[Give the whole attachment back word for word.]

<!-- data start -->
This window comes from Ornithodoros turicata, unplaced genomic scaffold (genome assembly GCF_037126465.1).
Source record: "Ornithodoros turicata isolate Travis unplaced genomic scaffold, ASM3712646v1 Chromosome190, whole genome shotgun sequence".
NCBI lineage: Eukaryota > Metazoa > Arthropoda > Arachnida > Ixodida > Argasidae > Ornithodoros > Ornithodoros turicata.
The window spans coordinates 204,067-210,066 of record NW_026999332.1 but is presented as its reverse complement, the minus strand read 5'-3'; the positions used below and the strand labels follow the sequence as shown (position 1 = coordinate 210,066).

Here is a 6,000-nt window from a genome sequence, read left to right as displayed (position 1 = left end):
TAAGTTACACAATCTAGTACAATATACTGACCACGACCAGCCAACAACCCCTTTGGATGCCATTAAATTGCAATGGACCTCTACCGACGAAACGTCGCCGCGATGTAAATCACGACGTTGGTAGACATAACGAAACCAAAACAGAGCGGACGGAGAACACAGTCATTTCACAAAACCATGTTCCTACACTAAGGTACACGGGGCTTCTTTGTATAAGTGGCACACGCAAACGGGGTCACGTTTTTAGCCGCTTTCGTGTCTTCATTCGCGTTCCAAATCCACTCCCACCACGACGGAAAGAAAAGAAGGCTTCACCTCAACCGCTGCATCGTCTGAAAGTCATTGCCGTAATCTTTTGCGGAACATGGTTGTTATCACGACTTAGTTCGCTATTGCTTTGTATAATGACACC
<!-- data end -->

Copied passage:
This window comes from Ornithodoros turicata, unplaced genomic scaffold (genome assembly GCF_037126465.1).
Source record: "Ornithodoros turicata isolate Travis unplaced genomic scaffold, ASM3712646v1 Chromosome190, whole genome shotgun sequence".
NCBI lineage: Eukaryota > Metazoa > Arthropoda > Arachnida > Ixodida > Argasidae > Ornithodoros > Ornithodoros turicata.
The window spans coordinates 204,067-210,066 of record NW_026999332.1 but is presented as its reverse complement, the minus strand read 5'-3'; the positions used below and the strand labels follow the sequence as shown (position 1 = coordinate 210,066).

Here is a 6,000-nt window from a genome sequence, read left to right as displayed (position 1 = left end):
TAAGTTACACAATCTAGTACAATATACTGACCACGACCAGCCAACAACCCCTTTGGATGCCATTAAATTGCAATGGACCTCTACCGACGAAACGTCGCCGCGATGTAAATCACGACGTTGGTAGACATAACGAAACCAAAACAGAGCGGACGGAGAACACAGTCATTTCACAAAACCATGTTCCTACACTAAGGTACACGGGGCTTCTTTGTATAAGTGGCACACGCAAACGGGGTCACGTTTTTAGCCGCTTTCGTGTCTTCATTCGCGTTCCAAATCCACTCCCACCACGACGGAAAGAAAAGAAGGCTTCACCTCAACCGCTGCATCGTCTGAAAGTCATTGCCGTAATCTTTTGCGGAACATGGTTGTTATCACGACTTAGTTCGCTATTGCTTTGTATAATGACACC